Hi there. Previously, I alluded to the importance of having a solid foundation and footings for whatever structure you build. Typically, this is done with reinforced concrete, which also comes in various strengths with little tricks.
Quick History lesson about Concrete:
Quickly, a little history lesson for those of us who are not in the construction industry. Concrete has been around since the times of pagan Rome. It is magnificent under compression but lousy under tension. As my structural engineering professor painted a quick image, 1 MPa in concrete strength equals one elephant standing on the end of a matchstick. The usual strength of concrete for a house sitting on the ground is 20MPa. So, you have twenty elephants standing on this one matchstick. Now, that’s how strong concrete is. But how do we stop concrete from cracking and falling apart when the concrete is under tension? We add galvanized steel reinforcement, which comes in various shapes and sizes. Steel is magnificent under stress but relatively poor under compression. So, what do we do? Combine the two to make what is known as a composite slab or beams and columns.
What is Concrete Cancer and its Impact:
But there is one little issue that no one wants to talk about – concrete cancer. Concrete cancer is where the steel in a slab rusts and implodes. Once the steel has lost its tension strength, it’s useless and keeps on rusting away. So, what causes this? It’s a mixture of three things: eliminate any of them, and the cancer will not occur. What are they, Steel, Air, and Water?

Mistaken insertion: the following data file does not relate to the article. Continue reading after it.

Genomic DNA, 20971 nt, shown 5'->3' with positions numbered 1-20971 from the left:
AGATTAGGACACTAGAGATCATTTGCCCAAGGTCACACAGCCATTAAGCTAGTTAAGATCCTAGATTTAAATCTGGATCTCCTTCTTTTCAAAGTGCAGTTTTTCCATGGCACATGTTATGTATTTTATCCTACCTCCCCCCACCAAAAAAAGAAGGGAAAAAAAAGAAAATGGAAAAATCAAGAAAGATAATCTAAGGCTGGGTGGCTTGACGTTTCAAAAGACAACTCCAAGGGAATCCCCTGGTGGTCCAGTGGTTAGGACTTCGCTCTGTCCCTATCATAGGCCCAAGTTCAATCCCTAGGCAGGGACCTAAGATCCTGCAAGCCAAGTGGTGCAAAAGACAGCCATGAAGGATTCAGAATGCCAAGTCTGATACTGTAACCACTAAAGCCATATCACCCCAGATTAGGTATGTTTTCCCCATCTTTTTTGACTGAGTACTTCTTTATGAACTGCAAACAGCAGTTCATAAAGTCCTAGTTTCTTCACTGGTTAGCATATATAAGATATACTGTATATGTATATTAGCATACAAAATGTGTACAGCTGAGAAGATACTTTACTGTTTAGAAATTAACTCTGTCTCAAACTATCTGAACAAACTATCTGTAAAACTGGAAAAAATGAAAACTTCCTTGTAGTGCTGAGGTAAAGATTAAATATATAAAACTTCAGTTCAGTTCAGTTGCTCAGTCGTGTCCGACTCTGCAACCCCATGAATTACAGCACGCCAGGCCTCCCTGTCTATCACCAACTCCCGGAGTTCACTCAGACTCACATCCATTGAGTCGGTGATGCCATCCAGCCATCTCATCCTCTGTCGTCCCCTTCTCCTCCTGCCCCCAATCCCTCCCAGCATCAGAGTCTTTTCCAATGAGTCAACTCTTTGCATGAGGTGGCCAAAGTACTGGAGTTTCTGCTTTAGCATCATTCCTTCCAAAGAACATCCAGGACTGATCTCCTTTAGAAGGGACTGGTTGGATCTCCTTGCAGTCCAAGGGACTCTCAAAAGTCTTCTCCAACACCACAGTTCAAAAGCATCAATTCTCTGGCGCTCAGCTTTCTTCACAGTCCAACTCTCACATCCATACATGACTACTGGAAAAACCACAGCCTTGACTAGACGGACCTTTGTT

The Struct. Engineer, and how he works.
We build from the bottom up, but the structural engineer starts from the top, working downwards, knowing that the dead load is from above so each floor can sustain the accumulative weight. And when he gets to the foundations, he knows what is required in the way of reinforcement for his slabs, beams, and columns to hold up whatever is above.
How Concrete is poured on Ground.
But have you ever looked at how concrete is poured on the ground and the prep work that goes into it? Firstly, a two-inch non-reinforced concrete screed is laid and made dead flat. Then, a plastic membrane is laid over to stop water from rising. Where the plastic membrane laps, it is joined with waterproof building tape. Then, the builder can put down the specified reinforcement steel as designed. After the certifying structural engineer has approved the laid-out steel, the builder is given the go-ahead to pour the concrete. Note that there are alternative to a plastic membrane such as, black bituminous paint with a min of two coats is paint so no pin-hole gaps exist. A third way is to use bituminous impregnated felt that is melted onto the screed. There is even a fourth way: adding a waterproof additive to concrete at the batching plant. All four methods prevent concrete cancer and give you a dry basement or ground floor slab.
Now we are just doing a backyard makeover so don’t freak, I’m just explaining the principles. But if it comes to pools, large solid open cabanas or a twenty-person sunken fire pit with seating and LED lighting we need to give a bit of added thought. Slabs and footings, be it indoors or outdoors, are very important. Some builders say you are going over the top. But as a responsible architect, I’m here to help/protect you, not help the builder put more profit into his pockets.
Project Managing is all about Scheduling.
Once we get this slab down and curried, we can move on to the next stage and apply anything, from tiles to carpet to whatever. And then we are off to the next trade for him/her to do their work. The curing period for concrete varies, depending on what you are doing, but in this down time its a good opportunity to start procuring materials for the next stage. In the meantime, sit back and have a taste of that good Belgium Beer – just not on the work site.